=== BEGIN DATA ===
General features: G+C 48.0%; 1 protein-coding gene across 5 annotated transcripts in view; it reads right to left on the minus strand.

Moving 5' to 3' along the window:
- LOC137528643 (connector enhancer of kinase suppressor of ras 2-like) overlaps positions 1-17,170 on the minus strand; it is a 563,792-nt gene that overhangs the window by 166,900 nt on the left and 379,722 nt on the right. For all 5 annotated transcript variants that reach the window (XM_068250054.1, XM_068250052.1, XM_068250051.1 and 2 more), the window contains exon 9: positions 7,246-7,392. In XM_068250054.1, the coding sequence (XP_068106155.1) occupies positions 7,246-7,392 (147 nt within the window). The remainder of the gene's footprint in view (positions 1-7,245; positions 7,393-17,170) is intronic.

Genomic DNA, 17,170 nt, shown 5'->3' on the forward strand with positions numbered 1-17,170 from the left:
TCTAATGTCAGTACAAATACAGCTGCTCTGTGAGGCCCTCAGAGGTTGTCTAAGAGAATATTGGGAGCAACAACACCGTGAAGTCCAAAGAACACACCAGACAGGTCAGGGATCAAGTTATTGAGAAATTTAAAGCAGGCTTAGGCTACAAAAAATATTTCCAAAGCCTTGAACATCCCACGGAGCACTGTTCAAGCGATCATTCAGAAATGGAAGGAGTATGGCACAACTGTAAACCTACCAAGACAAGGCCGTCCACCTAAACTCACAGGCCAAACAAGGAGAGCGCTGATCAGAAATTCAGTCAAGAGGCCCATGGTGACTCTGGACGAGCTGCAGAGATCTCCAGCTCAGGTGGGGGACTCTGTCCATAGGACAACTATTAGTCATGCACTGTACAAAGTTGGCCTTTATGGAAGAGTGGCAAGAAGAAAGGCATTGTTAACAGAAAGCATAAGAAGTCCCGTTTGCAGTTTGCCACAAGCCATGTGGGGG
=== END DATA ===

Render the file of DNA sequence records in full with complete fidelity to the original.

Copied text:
General features: G+C 48.0%; 1 protein-coding gene across 5 annotated transcripts in view; it reads right to left on the minus strand.

Moving 5' to 3' along the window:
- LOC137528643 (connector enhancer of kinase suppressor of ras 2-like) overlaps positions 1-17,170 on the minus strand; it is a 563,792-nt gene that overhangs the window by 166,900 nt on the left and 379,722 nt on the right. For all 5 annotated transcript variants that reach the window (XM_068250054.1, XM_068250052.1, XM_068250051.1 and 2 more), the window contains exon 9: positions 7,246-7,392. In XM_068250054.1, the coding sequence (XP_068106155.1) occupies positions 7,246-7,392 (147 nt within the window). The remainder of the gene's footprint in view (positions 1-7,245; positions 7,393-17,170) is intronic.

Genomic DNA, 17,170 nt, shown 5'->3' on the forward strand with positions numbered 1-17,170 from the left:
TCTAATGTCAGTACAAATACAGCTGCTCTGTGAGGCCCTCAGAGGTTGTCTAAGAGAATATTGGGAGCAACAACACCGTGAAGTCCAAAGAACACACCAGACAGGTCAGGGATCAAGTTATTGAGAAATTTAAAGCAGGCTTAGGCTACAAAAAATATTTCCAAAGCCTTGAACATCCCACGGAGCACTGTTCAAGCGATCATTCAGAAATGGAAGGAGTATGGCACAACTGTAAACCTACCAAGACAAGGCCGTCCACCTAAACTCACAGGCCAAACAAGGAGAGCGCTGATCAGAAATTCAGTCAAGAGGCCCATGGTGACTCTGGACGAGCTGCAGAGATCTCCAGCTCAGGTGGGGGACTCTGTCCATAGGACAACTATTAGTCATGCACTGTACAAAGTTGGCCTTTATGGAAGAGTGGCAAGAAGAAAGGCATTGTTAACAGAAAGCATAAGAAGTCCCGTTTGCAGTTTGCCACAAGCCATGTGGGGG